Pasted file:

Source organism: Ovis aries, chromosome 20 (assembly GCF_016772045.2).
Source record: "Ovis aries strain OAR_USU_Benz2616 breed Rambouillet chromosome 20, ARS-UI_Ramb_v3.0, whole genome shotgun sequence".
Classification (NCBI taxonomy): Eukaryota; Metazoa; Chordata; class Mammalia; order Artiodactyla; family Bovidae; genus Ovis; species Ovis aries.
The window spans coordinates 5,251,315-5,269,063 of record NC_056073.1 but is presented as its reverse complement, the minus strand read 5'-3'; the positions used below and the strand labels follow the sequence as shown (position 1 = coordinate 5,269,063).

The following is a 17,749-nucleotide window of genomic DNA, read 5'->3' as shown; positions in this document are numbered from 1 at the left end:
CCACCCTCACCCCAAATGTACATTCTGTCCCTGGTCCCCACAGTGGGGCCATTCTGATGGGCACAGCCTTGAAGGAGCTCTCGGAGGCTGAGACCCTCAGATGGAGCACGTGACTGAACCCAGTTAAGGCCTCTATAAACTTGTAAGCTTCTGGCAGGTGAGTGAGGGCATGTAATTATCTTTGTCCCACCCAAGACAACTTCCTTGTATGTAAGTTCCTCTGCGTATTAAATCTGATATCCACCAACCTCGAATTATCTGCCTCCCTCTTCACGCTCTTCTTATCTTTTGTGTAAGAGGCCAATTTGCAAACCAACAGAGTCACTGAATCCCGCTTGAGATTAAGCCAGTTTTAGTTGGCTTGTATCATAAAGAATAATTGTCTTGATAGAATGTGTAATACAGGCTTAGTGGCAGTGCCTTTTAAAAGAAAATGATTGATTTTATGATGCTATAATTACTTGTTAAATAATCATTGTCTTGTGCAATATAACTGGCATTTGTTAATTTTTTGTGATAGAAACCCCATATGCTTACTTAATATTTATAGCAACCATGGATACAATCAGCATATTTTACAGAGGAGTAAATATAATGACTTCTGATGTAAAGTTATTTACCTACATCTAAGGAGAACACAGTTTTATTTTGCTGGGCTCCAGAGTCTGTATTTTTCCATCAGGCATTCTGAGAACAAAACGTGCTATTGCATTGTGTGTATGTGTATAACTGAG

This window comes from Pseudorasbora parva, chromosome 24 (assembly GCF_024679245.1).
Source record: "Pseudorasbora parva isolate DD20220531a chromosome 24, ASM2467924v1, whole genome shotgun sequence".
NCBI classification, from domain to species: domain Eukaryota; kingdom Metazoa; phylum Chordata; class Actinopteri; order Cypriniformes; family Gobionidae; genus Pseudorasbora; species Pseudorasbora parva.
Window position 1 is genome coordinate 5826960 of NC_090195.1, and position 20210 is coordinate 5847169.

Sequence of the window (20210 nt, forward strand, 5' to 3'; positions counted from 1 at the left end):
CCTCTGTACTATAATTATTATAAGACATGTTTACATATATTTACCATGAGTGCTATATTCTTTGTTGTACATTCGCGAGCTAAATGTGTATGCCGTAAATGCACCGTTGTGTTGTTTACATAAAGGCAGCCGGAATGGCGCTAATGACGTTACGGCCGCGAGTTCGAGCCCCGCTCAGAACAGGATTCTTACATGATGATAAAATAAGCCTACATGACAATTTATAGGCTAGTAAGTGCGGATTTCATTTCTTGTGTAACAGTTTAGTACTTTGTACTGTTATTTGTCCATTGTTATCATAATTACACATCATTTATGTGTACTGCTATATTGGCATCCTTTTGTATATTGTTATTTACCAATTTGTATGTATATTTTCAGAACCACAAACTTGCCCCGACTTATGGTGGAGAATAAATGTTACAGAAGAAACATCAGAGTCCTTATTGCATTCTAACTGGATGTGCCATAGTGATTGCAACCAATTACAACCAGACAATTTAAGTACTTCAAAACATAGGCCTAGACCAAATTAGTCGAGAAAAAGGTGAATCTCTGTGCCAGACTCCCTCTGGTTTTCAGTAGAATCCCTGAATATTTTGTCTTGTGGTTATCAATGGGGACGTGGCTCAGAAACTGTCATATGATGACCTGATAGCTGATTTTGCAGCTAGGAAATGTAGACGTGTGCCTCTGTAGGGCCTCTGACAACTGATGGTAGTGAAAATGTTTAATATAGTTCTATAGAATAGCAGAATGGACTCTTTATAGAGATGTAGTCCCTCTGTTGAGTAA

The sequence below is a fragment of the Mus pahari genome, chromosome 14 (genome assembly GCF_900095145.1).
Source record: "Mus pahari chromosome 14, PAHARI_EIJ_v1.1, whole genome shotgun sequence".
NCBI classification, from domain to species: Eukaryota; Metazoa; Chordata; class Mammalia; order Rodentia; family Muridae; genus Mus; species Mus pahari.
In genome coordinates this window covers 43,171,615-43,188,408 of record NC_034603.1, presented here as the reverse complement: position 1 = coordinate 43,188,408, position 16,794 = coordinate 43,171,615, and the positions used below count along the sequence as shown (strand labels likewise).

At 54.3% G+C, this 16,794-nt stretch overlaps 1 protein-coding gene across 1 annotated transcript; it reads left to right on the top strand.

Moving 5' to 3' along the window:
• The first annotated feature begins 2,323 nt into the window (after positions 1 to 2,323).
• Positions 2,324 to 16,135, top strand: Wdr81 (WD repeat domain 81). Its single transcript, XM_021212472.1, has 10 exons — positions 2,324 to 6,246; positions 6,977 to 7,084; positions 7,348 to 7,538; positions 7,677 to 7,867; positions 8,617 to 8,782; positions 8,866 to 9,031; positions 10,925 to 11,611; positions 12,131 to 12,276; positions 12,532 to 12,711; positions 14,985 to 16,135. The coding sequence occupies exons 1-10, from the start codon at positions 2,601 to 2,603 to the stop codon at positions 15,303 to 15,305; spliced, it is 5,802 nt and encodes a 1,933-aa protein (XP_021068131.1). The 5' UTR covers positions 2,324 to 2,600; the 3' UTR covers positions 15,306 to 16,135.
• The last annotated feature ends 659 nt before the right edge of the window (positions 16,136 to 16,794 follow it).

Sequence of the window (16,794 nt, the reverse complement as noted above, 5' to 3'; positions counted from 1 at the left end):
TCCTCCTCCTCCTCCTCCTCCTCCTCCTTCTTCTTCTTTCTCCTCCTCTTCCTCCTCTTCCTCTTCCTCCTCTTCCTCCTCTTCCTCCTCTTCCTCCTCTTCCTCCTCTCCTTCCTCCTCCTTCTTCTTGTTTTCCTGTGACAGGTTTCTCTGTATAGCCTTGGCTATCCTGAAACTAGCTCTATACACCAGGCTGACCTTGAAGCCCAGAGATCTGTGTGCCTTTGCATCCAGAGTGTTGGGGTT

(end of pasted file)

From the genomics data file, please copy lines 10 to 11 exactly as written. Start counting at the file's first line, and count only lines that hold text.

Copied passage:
Window position 1 is genome coordinate 5826960 of NC_090195.1, and position 20210 is coordinate 5847169.

Sequence of the window (20210 nt, forward strand, 5' to 3'; positions counted from 1 at the left end):